What's Behind the Lamentations Over History?Roundup
tags: historians, Max Boot, history, academia, public engagement
James Grossman is executive director of the AHA. He tweets @JimGrossmanAHA.
Many years ago, the distinguished urban historian Richard Wade half-jokingly noted two truisms available to students cramming for exams at the last minute: the middle class is always rising, and community is always declining. I recalled Wade’s cheat sheet last month as I considered an analogous bromide: rising specialization renders historians’ work increasingly inaccessible, and historical literacy among the general public is always declining.
The latest version of this lamentation came from Washington Post columnist Max Boot, who links the long-term decline in history majors to his claim that “history professors have retreated from public debate into their own esoteric pursuits.” These pursuits, according to Boot (citing historians Hal Brands and Francis Gavin) are “cultural, social, and gender history,” initially a “welcome corrective to an older historiography that focused almost entirely on powerful white men. But like many revolutions, this one has gone too far, leading to the neglect of political, diplomatic, and military history—subjects that students need to study and, as enrollment figures indicate, students want to study but that universities perversely neglect.”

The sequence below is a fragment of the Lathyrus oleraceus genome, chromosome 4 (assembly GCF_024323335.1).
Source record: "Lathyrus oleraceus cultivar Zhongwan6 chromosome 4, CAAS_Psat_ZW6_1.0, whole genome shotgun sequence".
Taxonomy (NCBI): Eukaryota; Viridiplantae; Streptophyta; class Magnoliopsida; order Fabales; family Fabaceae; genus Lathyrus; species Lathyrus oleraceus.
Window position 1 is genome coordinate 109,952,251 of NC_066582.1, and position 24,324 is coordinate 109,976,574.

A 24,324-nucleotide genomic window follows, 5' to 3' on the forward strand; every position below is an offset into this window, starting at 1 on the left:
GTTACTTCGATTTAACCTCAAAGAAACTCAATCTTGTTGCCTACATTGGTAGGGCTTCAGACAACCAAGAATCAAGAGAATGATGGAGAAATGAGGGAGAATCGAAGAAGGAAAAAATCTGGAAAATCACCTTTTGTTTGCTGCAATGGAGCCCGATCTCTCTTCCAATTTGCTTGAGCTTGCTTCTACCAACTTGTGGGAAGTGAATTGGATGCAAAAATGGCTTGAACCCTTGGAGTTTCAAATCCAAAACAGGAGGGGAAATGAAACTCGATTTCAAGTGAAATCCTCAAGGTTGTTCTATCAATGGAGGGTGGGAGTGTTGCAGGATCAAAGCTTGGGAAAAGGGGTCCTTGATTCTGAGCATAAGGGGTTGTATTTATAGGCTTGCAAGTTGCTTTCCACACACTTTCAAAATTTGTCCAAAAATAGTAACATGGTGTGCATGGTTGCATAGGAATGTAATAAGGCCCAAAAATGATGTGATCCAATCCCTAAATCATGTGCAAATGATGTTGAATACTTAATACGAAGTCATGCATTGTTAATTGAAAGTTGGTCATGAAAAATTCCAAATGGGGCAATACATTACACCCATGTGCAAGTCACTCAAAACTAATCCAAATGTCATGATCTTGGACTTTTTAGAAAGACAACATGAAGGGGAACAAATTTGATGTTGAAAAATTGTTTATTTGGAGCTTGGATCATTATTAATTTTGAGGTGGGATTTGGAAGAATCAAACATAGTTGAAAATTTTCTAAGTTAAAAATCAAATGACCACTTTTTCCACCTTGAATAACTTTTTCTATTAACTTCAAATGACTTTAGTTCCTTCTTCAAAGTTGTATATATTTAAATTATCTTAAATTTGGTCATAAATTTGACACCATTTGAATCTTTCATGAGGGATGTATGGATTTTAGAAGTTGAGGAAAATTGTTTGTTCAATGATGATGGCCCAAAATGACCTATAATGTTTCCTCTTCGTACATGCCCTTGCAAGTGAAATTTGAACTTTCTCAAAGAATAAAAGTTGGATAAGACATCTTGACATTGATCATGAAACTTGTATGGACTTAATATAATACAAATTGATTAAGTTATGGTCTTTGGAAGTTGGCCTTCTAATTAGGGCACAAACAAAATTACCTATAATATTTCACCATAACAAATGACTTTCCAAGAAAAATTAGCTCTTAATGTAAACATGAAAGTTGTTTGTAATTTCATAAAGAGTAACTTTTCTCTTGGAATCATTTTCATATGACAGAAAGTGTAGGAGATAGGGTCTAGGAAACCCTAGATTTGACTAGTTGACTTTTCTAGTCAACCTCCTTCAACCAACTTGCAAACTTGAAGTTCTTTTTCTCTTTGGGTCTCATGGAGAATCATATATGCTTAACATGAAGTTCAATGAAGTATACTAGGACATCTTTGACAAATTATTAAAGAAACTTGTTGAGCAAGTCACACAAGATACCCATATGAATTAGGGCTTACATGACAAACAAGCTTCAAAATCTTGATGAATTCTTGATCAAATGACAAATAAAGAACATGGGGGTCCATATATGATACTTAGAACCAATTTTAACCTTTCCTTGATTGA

This is one part of the argument. The other, closely related, pertains beyond the classrooms to public culture: the failure of academic historians to connect with the general public, and their disdain for “popularizers,” whether outside of the academic guild or within its ranks. On campus and in their publications, professional historians have tilted toward identity issues and away from the things that truly matter: electoral politics, diplomacy, and war.
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